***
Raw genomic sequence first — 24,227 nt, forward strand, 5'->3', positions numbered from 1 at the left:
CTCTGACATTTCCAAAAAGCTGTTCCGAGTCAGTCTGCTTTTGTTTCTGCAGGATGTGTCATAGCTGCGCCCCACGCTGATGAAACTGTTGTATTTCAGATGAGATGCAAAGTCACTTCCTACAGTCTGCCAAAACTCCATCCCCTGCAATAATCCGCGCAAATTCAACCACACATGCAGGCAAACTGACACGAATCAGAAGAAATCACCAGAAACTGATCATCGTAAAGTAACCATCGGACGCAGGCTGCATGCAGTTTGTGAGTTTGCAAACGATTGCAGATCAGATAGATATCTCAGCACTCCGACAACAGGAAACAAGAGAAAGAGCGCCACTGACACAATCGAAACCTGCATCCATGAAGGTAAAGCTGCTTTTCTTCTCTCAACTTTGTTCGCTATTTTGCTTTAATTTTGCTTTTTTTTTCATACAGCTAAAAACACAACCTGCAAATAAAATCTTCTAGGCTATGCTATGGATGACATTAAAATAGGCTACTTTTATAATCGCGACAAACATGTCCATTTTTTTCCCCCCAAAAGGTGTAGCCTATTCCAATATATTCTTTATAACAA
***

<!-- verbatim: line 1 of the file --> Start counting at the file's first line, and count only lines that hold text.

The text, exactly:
Raw genomic sequence first — 24,227 nt, forward strand, 5'->3', positions numbered from 1 at the left: